Superhero stories that shoehorn Ireland, or Irish themed heroes, into their list of tropes can get a bit problematic and oversaturated. Only a few titles can pull this off well, like Celtic Clan and its knowing silly wink towards Saturday morning cartoons, and The Wren, which sets a great stylistic tone and intrinsically knows the popular tastes of its audience. There are others who have rendered literal Irish stories into a more precise comic book look and narrative. However, the main problem with Irish superhero stories is how unaware the setting is of its own scale: New York is a popular destination for superhero tropes because of the sheer size and iconic scenery for both storytelling and combat, and the heroes that live there are themed as such for the locale. (Spiderman being one obvious example.)
But when you drop big heroes into small locations without tweaking them to fit, it feels forced and overkills the story. One of my friends (the author of The Wash Cycle‘s foreword) discussed an excellent idea for a Dublin/Ireland based hero: a combination of a Garda patrol cop on their bike, crossed with the ‘headless horseman’ Dullahan legend, would bat for two in terms of mystical powers and crime fighting stories without overblowing the idea. It would be akin to the legend of the Golem protecting the inner city of Prague, but only comes alive when the Astronomical Clock strikes twelve. Or perhaps the personification of General Winter becoming a begrudged anti-hero to the nation of Russia, but fights poorly during a heatwave.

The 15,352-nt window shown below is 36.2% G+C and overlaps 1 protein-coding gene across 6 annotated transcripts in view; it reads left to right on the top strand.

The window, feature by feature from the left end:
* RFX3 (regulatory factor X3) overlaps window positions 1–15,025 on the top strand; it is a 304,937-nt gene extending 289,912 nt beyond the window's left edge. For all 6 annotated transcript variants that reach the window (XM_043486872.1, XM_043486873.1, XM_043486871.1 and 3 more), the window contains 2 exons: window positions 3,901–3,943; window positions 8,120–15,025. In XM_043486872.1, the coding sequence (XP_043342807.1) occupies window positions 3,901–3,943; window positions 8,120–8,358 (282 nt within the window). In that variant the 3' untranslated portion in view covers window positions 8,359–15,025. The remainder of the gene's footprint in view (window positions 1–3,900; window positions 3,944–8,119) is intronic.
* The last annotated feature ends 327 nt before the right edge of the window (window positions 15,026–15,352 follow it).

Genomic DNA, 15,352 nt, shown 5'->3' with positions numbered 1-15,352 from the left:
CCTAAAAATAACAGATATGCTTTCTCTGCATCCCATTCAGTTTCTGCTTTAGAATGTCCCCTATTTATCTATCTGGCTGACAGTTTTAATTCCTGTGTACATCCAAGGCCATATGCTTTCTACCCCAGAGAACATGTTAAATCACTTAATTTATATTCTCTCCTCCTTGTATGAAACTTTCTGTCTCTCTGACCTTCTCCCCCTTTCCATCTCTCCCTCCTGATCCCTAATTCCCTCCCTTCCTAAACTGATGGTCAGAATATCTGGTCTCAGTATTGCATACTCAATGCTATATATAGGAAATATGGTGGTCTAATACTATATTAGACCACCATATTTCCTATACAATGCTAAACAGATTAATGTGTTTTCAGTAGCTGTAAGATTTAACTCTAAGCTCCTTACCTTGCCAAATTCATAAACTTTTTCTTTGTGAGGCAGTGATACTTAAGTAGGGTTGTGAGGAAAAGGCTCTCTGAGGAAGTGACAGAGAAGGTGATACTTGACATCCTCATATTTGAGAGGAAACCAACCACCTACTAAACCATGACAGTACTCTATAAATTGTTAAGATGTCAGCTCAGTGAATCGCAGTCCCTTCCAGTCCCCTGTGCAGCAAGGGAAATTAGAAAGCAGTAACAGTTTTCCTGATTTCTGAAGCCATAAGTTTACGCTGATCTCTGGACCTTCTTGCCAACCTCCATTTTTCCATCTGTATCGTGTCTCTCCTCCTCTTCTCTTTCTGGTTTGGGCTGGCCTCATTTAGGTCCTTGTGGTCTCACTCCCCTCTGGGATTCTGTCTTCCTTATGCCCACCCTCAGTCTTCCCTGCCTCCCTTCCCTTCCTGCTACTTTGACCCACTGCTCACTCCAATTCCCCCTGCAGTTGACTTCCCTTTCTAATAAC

Since Celtic Knights somewhat falls into the former bracket, I would initially give it the benefit of the doubt and see where it goes with its story. Celtic Knights is published by Cremona Publishing, the same team behind Velvet, with a script by Stephen Coffey. There are many variant covers available through their Lulu store – however this pinpoints the source of Velvet’s bad production values, as Celtic Knights also suffers from similar botched printing processes, as I’ll explain later.
Celtic Knights blipped around 2008, with its first issue being drawn by artist Ger Hankey, but art duties have since passed to Mike Kennedy, an American artist who has redrawn issue #1 and subsequent issues full time. Celtic Knights was printed as individual issues before being collected into this volume, and the results are very mixed. The book is broken up into chapters as opposed to being divided into issues, as many characters announce the same plot twist twice after one turns the page, as if there was a delay between which page appeared when.